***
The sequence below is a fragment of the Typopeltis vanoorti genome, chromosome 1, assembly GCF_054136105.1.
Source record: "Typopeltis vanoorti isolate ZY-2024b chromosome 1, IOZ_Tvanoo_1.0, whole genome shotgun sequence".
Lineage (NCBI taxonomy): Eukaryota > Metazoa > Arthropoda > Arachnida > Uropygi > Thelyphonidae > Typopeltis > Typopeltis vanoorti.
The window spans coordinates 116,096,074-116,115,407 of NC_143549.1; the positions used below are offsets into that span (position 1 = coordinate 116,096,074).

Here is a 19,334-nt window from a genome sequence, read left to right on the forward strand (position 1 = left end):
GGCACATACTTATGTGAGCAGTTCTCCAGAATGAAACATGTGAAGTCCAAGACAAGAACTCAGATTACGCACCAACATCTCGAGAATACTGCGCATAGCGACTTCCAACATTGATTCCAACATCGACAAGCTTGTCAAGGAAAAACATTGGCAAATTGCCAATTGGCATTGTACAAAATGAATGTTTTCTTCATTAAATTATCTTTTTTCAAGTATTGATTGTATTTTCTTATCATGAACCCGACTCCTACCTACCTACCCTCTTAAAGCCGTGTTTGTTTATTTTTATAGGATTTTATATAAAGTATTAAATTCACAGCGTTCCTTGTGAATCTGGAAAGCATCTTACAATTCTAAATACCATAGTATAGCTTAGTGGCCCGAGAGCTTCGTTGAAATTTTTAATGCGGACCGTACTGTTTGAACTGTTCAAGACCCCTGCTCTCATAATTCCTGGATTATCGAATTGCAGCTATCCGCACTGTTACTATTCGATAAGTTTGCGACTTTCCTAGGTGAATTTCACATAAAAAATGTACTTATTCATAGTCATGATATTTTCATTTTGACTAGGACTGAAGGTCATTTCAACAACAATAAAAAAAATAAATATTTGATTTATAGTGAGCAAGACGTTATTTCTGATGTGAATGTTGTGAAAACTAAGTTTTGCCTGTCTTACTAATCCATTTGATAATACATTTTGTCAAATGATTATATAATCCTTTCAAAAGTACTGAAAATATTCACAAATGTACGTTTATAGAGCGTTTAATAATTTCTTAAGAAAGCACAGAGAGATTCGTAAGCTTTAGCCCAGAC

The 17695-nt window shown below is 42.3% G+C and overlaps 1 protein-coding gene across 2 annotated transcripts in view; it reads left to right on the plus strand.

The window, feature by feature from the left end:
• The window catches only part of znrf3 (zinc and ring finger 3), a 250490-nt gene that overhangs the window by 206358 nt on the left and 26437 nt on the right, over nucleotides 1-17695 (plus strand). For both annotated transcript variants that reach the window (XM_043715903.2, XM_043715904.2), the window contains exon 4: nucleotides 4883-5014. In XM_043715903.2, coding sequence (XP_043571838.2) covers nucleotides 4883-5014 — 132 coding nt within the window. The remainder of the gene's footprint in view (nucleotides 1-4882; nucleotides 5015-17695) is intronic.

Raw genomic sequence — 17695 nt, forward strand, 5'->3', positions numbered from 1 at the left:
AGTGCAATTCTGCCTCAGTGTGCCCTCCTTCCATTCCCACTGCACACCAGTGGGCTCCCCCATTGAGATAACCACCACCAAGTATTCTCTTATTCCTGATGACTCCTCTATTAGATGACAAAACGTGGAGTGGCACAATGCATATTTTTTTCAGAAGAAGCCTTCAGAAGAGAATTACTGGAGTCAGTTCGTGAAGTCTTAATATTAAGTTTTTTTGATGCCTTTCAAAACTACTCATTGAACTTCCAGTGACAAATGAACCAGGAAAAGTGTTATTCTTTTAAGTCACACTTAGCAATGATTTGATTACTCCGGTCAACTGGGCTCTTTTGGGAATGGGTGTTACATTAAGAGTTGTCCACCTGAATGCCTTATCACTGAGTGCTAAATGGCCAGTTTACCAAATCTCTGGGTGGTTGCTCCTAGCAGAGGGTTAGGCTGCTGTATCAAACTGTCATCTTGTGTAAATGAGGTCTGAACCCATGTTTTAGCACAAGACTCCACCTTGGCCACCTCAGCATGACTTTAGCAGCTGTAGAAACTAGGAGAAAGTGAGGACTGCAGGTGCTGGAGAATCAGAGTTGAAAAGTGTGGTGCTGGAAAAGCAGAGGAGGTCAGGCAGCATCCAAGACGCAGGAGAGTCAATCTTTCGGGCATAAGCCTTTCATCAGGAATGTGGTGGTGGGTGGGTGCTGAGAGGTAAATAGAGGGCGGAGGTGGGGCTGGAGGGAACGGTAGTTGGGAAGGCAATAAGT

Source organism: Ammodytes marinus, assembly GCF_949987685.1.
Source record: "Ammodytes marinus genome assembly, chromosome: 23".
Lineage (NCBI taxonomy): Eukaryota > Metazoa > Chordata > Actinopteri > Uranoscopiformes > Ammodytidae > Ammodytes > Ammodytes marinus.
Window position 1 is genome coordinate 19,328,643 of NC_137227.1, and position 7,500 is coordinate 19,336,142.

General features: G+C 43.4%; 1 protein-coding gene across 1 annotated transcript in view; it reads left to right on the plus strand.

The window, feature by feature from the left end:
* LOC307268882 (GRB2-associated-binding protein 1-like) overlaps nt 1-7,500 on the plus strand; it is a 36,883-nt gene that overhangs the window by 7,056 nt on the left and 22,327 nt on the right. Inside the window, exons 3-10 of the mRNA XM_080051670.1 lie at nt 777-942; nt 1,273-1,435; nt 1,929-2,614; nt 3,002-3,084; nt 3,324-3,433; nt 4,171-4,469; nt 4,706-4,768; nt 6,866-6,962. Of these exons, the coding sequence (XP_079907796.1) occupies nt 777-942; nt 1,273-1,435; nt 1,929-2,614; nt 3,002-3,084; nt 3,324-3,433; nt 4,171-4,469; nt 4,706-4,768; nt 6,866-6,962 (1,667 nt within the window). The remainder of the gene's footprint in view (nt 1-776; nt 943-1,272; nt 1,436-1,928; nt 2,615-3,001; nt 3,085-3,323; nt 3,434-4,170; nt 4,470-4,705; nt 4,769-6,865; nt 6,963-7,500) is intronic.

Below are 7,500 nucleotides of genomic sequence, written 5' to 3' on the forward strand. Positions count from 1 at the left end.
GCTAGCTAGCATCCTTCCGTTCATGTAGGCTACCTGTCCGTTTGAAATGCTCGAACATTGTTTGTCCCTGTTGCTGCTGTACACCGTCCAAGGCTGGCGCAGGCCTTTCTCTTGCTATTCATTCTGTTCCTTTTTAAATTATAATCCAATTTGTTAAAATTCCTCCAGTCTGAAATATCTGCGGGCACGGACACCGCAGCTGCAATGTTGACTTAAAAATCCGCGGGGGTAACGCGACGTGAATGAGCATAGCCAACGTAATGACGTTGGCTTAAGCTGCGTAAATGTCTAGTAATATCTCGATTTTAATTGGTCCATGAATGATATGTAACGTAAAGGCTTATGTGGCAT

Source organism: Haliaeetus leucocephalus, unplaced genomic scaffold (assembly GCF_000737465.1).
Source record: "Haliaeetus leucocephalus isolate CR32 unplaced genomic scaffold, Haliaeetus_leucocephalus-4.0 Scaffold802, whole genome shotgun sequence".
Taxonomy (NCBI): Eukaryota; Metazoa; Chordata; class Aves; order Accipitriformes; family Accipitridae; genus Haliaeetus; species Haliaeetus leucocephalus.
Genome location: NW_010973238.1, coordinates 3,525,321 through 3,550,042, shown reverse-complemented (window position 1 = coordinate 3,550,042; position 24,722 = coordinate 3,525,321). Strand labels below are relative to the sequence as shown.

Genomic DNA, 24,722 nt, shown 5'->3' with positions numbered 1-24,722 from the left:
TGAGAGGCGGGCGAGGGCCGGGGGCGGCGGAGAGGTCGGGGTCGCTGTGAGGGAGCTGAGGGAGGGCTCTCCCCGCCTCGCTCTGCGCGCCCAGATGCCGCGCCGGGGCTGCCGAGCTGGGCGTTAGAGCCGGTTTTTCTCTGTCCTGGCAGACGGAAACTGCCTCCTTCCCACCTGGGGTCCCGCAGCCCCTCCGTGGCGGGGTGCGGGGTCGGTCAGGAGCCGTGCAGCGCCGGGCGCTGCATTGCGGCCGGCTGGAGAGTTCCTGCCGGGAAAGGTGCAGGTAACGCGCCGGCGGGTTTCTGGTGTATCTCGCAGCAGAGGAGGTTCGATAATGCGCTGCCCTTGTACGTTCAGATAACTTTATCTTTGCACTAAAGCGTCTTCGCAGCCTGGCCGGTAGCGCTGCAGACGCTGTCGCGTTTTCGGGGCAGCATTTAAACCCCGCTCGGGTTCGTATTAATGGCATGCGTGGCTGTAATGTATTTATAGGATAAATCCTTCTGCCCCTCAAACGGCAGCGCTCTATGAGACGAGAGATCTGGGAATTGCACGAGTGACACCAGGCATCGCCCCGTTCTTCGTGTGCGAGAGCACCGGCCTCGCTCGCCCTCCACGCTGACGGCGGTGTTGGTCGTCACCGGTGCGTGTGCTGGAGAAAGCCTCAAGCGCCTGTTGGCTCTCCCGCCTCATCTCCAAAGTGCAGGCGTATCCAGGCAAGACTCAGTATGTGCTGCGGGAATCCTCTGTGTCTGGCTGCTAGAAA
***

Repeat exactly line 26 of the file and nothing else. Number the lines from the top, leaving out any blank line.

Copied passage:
TGAGAGGCGGGCGAGGGCCGGGGGCGGCGGAGAGGTCGGGGTCGCTGTGAGGGAGCTGAGGGAGGGCTCTCCCCGCCTCGCTCTGCGCGCCCAGATGCCGCGCCGGGGCTGCCGAGCTGGGCGTTAGAGCCGGTTTTTCTCTGTCCTGGCAGACGGAAACTGCCTCCTTCCCACCTGGGGTCCCGCAGCCCCTCCGTGGCGGGGTGCGGGGTCGGTCAGGAGCCGTGCAGCGCCGGGCGCTGCATTGCGGCCGGCTGGAGAGTTCCTGCCGGGAAAGGTGCAGGTAACGCGCCGGCGGGTTTCTGGTGTATCTCGCAGCAGAGGAGGTTCGATAATGCGCTGCCCTTGTACGTTCAGATAACTTTATCTTTGCACTAAAGCGTCTTCGCAGCCTGGCCGGTAGCGCTGCAGACGCTGTCGCGTTTTCGGGGCAGCATTTAAACCCCGCTCGGGTTCGTATTAATGGCATGCGTGGCTGTAATGTATTTATAGGATAAATCCTTCTGCCCCTCAAACGGCAGCGCTCTATGAGACGAGAGATCTGGGAATTGCACGAGTGACACCAGGCATCGCCCCGTTCTTCGTGTGCGAGAGCACCGGCCTCGCTCGCCCTCCACGCTGACGGCGGTGTTGGTCGTCACCGGTGCGTGTGCTGGAGAAAGCCTCAAGCGCCTGTTGGCTCTCCCGCCTCATCTCCAAAGTGCAGGCGTATCCAGGCAAGACTCAGTATGTGCTGCGGGAATCCTCTGTGTCTGGCTGCTAGAAA